When CosmoGirl magazine launched in 1999, it was aimed squarely at girls like me. I turned 12 that year, and back then, my chief concerns were that I didn’t look like Reese Witherspoon, I had never slow-danced with a boy, and I felt hopelessly, irredeemably weird. The second I had the chance, I bought an issue and subscribed. I loved teen magazines and had piles of them in my bedroom, but most of what they contained has long since blended together in my mind into a soup of Skechers ads and best hairstyles for my face shape.
Except for Atoosa.
I don’t remember any other teen magazine editors from the time, but I remember Atoosa Rubenstein. If you’re a millennial who grew up reading these magazines, you probably do too: the giant cloud of black hair, the endless positivity, the dorky childhood photos she shared alongside her legendary editor’s letters. There’s a reason she’s the only teen magazine editor, to my knowledge, who has a thriving Instagram nostalgia account named for her.
As the myth goes, Rubenstein founded CosmoGirl, a teen spinoff of Cosmopolitan, at 26—it was her stroke of genius to write “girl” in lipstick on the logo—making her the youngest editor in chief in Hearst’s history. After a few years there, she was promoted to its corporate sister Seventeen, where her fame only grew: She got an MTV reality show, was a judge on America’s Next Top Model, and was even parodied on Saturday Night Live (Maya Rudolph played “Anoosa Rosenfeld”).
Anyone at that time might have expected her to remain a Wintour-like magazine idol for life. But that’s not what happened. Instead, Rubenstein suddenly left Seventeen after three years at the helm. She all but disappeared, shocking her fans and the industry. She became the kind of person, increasingly rare in the Instagram age, about whom people sometimes asked, “Whatever happened to … ?”
As I grew up and started to work in magazines myself, I often wondered about Rubenstein—until this past May, when she reemerged, nearly 15 years later, with the very 2021 announcement that she was joining the newsletter platform Substack. To recall another aughts teen touchstone, the day this news arrived felt to me like the very first scene of the original Gossip Girl pilot: Serena, Gossip Girl declared, was back, and the Upper East Side was abuzz. The Atoosa was back. Only there was no Gossip Girl to announce it—Rubenstein did that herself on Instagram. And the Atoosa mythology was exactly what she wanted to talk about: “I will turn the lights on some of the dark shit that was really going on in my life when I was ‘Atoosa at Seventeen,’ ” she promised in her Instagram announcement, irresistibly.
And so one summer day I found myself in front of her tony apartment building on Manhattan’s Upper West Side, where we had planned to meet to discuss her return to media. Outside the door, I felt like a teenager collapsing into the pages of Seventeen again: giddy, intimidated, second-guessing the stupid skirt I decided to wear, nervous a Trauma-rama might befall me at any moment.
When I got inside, this feeling proved both silly and warranted. “I don’t think anybody reads magazines anymore. It’s not a nice thing to say, but it’s true—there’s nothing in there that rocks your world anymore, at least not my world,” Rubenstein declared to me early on. In Rubenstein now, I found a woman whose gift for telling a great story (often, yes, about herself) is still very much alive—and who saw me, one of her grown CosmoGirls, as both an opportunity and maybe a little bit of a threat. Before our time together ended, I’d be startled to find myself in one of her Substack letters, and I’d get a proper lesson in what it really meant to cultivate a legend that riveted and then mystified a generation of girls.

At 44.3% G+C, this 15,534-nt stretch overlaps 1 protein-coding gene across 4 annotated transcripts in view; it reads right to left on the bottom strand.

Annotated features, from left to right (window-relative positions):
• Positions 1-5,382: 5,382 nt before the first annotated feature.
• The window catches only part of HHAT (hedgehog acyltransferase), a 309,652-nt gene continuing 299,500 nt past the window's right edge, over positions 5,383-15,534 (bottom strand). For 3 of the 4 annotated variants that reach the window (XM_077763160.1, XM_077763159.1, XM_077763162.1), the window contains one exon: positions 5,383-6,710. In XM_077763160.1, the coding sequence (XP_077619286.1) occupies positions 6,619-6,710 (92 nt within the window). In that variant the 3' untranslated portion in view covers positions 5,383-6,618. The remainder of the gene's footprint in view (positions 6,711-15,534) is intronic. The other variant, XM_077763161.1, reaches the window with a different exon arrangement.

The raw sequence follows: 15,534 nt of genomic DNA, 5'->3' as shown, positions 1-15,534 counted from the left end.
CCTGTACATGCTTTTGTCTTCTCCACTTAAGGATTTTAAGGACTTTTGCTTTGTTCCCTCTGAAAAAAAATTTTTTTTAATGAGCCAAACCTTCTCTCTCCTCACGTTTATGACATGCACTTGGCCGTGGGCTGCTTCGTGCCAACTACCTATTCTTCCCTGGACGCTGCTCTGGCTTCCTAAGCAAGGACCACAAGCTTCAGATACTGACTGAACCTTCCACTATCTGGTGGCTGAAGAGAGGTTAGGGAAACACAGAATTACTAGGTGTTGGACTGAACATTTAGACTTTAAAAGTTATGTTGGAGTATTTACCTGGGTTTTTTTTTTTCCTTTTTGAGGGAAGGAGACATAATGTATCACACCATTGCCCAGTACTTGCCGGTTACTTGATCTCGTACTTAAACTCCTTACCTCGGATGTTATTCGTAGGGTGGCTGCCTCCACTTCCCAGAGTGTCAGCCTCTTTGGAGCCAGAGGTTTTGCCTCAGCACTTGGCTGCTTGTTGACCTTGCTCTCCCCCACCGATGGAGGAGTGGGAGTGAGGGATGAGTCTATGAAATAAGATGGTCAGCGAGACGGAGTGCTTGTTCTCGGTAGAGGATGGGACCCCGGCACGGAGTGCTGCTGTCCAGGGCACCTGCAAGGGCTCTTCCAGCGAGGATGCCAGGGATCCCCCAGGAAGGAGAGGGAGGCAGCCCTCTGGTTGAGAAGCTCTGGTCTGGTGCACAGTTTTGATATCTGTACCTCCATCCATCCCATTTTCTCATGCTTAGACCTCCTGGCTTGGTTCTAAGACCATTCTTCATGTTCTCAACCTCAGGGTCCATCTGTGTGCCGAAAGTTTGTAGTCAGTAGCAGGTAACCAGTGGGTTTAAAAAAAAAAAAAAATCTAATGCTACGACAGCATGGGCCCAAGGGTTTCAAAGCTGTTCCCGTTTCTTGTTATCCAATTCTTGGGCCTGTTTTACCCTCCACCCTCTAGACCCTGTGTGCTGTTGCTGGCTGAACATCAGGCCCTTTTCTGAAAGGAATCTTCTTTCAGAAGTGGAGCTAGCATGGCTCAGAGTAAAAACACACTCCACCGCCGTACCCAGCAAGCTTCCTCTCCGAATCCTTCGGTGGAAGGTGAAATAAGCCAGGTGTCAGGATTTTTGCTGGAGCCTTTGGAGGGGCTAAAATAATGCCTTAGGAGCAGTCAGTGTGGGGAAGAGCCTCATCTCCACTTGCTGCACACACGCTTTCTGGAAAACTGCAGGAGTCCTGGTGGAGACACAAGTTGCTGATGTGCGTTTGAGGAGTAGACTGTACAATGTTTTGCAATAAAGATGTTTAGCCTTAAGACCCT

Being a teenage girl in the early 2000s was a total best-of-times, worst-of-times situation: We were up against Girls Gone Wild, a cultural obsession with virginity, “I’m-not-a-feminist-but”—in other words, unremitting casual misogyny. On the other hand, we had a profusion of teen magazines, and we had Rubenstein and her relentless girl-power message.
She tried to answer every note she got. But she wrote to all of us in her editor’s letters, which drew on a seemingly endless supply of tales from her immigrant upbringing (her family had come to the U.S. from Iran) and unpopular adolescence. The awkward photos were always juxtaposed with pictures of her more glamorous—but importantly, not exactly perfect—present-day self. Her February 2001 letter was classic Atoosa:
As far as I was concerned, my hair sucked. There were no “curls”—only fuzz (which, as some kids kindly told me, “felt like stuffed animal hair.” Thanks!). And then there was the body hair: from my connected eyebrows to the very hairy legs my mom wouldn’t let me shave. Oh yes: toe and belly hair included by senior year.
By the end of the column, Rubenstein was preaching to her CosmoGirls that she eventually saw her own beauty, and one day they would, too. I very nearly believed her.
Her newsletter is dismantling the legend of Atoosa—and, I eventually came to realize, creating a new one.
“She just hit the zeitgeist where young women were at that point,” said Cathie Black, the former Hearst executive who greenlit Rubenstein’s vision of CosmoGirl in what she called “probably one of the better meetings I’ve ever had in my entire career.”
“It was very girly, but it was sophisticated, and it had her voice. She had a very significant following of young women who just adored her,” Black said.
Rubenstein had a particular impact on girls who wanted to be like her. Her erstwhile readers are all over media today. New York Times tech reporter Taylor Lorenz has cited her as an inspiration. When the newsletter launched, journalist and gadfly Yashar Ali called her an “Iranian legend.” (Ali is also of Iranian heritage.) Jazmine Hughes, another New York Times reporter, once tweeted that she only had Google Alerts set for three people: “Atoosa Rubenstein, Drake and myself.”